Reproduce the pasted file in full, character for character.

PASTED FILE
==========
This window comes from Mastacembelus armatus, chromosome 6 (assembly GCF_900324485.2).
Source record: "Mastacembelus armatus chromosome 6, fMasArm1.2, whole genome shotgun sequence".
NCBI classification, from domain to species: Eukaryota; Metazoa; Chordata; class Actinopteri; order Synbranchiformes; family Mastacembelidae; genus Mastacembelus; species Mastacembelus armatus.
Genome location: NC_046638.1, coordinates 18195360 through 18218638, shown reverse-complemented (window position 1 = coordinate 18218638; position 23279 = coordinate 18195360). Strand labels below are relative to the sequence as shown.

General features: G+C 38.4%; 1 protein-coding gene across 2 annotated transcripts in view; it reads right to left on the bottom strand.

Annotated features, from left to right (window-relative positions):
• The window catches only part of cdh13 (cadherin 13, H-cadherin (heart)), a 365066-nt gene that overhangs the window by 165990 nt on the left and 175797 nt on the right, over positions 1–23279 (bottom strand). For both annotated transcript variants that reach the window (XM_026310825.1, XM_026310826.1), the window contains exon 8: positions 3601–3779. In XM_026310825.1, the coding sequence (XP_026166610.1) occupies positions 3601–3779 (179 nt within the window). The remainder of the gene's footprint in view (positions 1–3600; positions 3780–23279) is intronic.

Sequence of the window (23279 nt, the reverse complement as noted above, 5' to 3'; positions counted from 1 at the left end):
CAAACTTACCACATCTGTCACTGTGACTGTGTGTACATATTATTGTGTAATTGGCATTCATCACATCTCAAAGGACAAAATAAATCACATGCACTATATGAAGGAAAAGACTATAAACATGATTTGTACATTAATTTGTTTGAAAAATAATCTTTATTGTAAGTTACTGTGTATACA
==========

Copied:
This window comes from Mastacembelus armatus, chromosome 6 (assembly GCF_900324485.2).
Source record: "Mastacembelus armatus chromosome 6, fMasArm1.2, whole genome shotgun sequence".
NCBI classification, from domain to species: Eukaryota; Metazoa; Chordata; class Actinopteri; order Synbranchiformes; family Mastacembelidae; genus Mastacembelus; species Mastacembelus armatus.
Genome location: NC_046638.1, coordinates 18195360 through 18218638, shown reverse-complemented (window position 1 = coordinate 18218638; position 23279 = coordinate 18195360). Strand labels below are relative to the sequence as shown.

General features: G+C 38.4%; 1 protein-coding gene across 2 annotated transcripts in view; it reads right to left on the bottom strand.

Annotated features, from left to right (window-relative positions):
• The window catches only part of cdh13 (cadherin 13, H-cadherin (heart)), a 365066-nt gene that overhangs the window by 165990 nt on the left and 175797 nt on the right, over positions 1–23279 (bottom strand). For both annotated transcript variants that reach the window (XM_026310825.1, XM_026310826.1), the window contains exon 8: positions 3601–3779. In XM_026310825.1, the coding sequence (XP_026166610.1) occupies positions 3601–3779 (179 nt within the window). The remainder of the gene's footprint in view (positions 1–3600; positions 3780–23279) is intronic.

Sequence of the window (23279 nt, the reverse complement as noted above, 5' to 3'; positions counted from 1 at the left end):
CAAACTTACCACATCTGTCACTGTGACTGTGTGTACATATTATTGTGTAATTGGCATTCATCACATCTCAAAGGACAAAATAAATCACATGCACTATATGAAGGAAAAGACTATAAACATGATTTGTACATTAATTTGTTTGAAAAATAATCTTTATTGTAAGTTACTGTGTATACA